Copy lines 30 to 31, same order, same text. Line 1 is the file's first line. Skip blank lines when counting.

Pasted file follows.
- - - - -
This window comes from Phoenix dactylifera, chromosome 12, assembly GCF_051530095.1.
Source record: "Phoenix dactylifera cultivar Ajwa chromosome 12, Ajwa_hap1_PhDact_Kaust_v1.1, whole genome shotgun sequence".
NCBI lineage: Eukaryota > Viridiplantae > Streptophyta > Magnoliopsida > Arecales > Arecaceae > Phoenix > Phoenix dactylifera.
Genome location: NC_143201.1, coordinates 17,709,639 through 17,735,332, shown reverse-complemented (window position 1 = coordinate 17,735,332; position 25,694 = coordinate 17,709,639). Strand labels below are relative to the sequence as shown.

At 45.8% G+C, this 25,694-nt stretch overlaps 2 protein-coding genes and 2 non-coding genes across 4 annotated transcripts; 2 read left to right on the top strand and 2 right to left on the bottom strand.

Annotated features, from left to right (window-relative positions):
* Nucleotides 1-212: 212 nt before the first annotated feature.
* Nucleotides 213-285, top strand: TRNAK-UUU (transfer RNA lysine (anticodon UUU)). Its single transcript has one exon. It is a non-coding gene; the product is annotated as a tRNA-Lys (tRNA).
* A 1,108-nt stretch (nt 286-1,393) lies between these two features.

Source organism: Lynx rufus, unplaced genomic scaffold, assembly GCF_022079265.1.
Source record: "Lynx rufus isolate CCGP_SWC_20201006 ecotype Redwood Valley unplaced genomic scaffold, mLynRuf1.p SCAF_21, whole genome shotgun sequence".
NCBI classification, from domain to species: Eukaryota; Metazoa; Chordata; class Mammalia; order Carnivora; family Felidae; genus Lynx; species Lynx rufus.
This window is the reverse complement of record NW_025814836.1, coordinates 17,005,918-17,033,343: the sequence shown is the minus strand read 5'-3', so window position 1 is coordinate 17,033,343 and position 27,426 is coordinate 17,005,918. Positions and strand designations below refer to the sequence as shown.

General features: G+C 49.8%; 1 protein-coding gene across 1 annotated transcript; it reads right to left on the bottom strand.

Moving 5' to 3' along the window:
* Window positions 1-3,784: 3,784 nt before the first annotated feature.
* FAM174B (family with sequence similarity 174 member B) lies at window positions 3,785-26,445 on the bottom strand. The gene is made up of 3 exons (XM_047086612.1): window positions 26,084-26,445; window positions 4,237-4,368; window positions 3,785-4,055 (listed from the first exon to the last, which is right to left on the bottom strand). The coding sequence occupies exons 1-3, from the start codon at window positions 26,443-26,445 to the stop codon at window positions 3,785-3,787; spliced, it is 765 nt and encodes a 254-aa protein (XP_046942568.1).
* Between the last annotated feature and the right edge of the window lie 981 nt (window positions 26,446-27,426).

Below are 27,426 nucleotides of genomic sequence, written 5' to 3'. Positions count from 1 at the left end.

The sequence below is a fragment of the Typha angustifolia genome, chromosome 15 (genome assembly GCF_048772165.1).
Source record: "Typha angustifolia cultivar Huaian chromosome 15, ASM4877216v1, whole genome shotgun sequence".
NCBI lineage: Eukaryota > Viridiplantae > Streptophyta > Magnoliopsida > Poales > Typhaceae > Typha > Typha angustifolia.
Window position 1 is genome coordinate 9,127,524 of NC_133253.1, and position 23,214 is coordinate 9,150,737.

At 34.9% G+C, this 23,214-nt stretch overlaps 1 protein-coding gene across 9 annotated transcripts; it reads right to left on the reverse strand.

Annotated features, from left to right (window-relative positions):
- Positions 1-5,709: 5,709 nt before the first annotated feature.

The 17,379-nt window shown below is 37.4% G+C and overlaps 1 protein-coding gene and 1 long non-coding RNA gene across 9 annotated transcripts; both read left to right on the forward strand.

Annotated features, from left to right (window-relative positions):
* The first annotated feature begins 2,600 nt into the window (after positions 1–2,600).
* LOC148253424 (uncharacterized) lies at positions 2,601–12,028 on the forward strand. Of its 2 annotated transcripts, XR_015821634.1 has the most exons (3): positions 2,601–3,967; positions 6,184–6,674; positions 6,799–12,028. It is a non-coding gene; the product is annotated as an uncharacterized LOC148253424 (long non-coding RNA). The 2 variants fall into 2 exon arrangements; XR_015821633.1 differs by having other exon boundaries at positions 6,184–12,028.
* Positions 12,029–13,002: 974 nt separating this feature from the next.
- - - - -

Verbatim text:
* LOC148253424 (uncharacterized) lies at positions 2,601–12,028 on the forward strand. Of its 2 annotated transcripts, XR_015821634.1 has the most exons (3): positions 2,601–3,967; positions 6,184–6,674; positions 6,799–12,028. It is a non-coding gene; the product is annotated as an uncharacterized LOC148253424 (long non-coding RNA). The 2 variants fall into 2 exon arrangements; XR_015821633.1 differs by having other exon boundaries at positions 6,184–12,028.
* Positions 12,029–13,002: 974 nt separating this feature from the next.